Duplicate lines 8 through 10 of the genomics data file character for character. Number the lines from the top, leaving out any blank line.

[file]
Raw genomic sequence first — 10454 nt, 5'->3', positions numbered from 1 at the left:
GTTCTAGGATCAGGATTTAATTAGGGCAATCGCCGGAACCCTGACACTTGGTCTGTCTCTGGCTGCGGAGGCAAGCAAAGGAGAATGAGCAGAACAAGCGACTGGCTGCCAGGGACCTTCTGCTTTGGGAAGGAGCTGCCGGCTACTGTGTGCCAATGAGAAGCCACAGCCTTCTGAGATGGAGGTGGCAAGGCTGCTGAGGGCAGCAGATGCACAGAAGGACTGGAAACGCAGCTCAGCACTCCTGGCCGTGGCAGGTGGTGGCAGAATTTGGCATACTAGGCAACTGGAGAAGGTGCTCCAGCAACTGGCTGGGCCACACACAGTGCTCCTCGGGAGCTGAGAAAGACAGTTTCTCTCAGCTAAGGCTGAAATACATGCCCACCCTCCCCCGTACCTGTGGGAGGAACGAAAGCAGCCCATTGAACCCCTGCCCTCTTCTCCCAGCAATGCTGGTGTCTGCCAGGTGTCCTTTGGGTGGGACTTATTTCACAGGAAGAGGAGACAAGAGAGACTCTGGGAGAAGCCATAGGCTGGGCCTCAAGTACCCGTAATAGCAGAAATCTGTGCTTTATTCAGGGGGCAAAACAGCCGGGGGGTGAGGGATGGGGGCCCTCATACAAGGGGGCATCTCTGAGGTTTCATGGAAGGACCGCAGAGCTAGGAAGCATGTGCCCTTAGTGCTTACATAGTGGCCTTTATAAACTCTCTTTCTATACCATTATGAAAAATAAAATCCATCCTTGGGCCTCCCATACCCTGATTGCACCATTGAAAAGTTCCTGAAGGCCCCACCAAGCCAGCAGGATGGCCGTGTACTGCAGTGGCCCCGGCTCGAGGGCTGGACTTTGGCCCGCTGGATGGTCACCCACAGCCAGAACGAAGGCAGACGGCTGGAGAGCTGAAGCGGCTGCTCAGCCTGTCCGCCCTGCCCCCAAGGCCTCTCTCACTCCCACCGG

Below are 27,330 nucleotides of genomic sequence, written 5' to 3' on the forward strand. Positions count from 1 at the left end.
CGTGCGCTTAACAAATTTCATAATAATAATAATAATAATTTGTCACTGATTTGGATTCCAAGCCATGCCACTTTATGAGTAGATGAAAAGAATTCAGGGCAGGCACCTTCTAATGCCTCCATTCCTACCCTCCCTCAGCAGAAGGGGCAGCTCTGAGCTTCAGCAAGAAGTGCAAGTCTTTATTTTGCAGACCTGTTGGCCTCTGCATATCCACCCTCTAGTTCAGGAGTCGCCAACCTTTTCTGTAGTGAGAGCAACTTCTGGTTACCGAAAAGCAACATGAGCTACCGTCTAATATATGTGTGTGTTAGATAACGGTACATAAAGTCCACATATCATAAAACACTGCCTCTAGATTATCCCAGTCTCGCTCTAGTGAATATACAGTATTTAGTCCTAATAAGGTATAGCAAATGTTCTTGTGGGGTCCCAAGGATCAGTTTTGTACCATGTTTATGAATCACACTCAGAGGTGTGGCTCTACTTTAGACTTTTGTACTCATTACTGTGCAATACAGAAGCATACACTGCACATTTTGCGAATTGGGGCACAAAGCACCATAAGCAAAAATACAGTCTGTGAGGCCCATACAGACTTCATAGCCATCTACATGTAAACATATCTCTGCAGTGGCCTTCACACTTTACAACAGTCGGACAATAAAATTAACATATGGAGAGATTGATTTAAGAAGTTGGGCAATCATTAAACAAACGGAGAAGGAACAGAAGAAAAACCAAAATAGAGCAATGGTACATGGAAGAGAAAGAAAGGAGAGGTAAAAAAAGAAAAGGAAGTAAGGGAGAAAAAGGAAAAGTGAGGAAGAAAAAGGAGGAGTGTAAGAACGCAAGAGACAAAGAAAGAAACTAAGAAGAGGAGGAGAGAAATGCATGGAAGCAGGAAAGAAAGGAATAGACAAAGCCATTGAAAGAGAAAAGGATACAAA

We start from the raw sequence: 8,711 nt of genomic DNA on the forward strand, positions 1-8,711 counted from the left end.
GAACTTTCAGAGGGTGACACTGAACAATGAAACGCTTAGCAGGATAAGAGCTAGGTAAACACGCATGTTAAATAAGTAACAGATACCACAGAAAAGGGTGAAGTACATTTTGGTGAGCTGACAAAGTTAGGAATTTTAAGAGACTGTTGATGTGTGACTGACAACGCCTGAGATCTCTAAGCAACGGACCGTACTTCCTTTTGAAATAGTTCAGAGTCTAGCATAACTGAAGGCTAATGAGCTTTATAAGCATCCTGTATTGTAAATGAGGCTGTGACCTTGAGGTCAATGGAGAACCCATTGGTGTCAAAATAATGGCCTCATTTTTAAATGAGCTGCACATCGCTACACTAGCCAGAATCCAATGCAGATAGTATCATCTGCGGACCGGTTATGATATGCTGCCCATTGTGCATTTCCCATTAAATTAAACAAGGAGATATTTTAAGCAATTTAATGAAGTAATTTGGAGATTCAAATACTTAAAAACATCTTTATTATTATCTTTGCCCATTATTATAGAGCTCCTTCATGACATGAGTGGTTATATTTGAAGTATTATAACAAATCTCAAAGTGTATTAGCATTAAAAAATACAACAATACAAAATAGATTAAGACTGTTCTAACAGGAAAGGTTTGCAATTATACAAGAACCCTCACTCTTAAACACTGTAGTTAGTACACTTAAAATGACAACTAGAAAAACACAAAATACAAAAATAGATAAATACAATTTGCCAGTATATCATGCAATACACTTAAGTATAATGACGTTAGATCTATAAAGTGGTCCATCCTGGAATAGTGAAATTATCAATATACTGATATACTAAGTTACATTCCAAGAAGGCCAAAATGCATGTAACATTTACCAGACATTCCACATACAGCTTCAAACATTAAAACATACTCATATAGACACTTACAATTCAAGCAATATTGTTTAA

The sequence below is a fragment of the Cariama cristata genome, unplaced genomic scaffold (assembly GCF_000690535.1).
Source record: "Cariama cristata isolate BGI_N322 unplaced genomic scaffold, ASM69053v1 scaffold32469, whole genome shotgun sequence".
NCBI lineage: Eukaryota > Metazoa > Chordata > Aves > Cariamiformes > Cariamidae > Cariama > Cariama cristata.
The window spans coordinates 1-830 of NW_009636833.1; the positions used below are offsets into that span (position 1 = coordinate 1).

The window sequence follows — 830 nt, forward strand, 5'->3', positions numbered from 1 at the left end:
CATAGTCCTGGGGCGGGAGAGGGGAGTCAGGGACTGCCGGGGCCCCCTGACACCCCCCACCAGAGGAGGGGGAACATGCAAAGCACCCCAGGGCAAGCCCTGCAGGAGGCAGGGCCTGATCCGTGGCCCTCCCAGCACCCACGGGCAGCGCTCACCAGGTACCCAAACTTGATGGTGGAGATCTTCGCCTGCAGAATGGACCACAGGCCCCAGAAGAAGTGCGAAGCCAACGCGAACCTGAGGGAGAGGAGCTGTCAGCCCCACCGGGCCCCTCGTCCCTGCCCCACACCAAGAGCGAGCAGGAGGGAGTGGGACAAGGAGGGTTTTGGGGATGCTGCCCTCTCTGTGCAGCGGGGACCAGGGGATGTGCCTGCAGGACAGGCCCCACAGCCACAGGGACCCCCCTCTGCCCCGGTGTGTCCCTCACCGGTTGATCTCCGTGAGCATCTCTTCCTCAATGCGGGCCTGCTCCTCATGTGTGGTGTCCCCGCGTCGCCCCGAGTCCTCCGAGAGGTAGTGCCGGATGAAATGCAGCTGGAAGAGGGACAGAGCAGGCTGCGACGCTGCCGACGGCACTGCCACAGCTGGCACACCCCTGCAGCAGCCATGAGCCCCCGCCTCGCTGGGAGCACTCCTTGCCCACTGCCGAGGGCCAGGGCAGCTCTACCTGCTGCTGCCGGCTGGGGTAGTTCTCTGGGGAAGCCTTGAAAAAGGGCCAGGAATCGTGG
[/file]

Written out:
Source record: "Cariama cristata isolate BGI_N322 unplaced genomic scaffold, ASM69053v1 scaffold32469, whole genome shotgun sequence".
NCBI lineage: Eukaryota > Metazoa > Chordata > Aves > Cariamiformes > Cariamidae > Cariama > Cariama cristata.
The window spans coordinates 1-830 of NW_009636833.1; the positions used below are offsets into that span (position 1 = coordinate 1).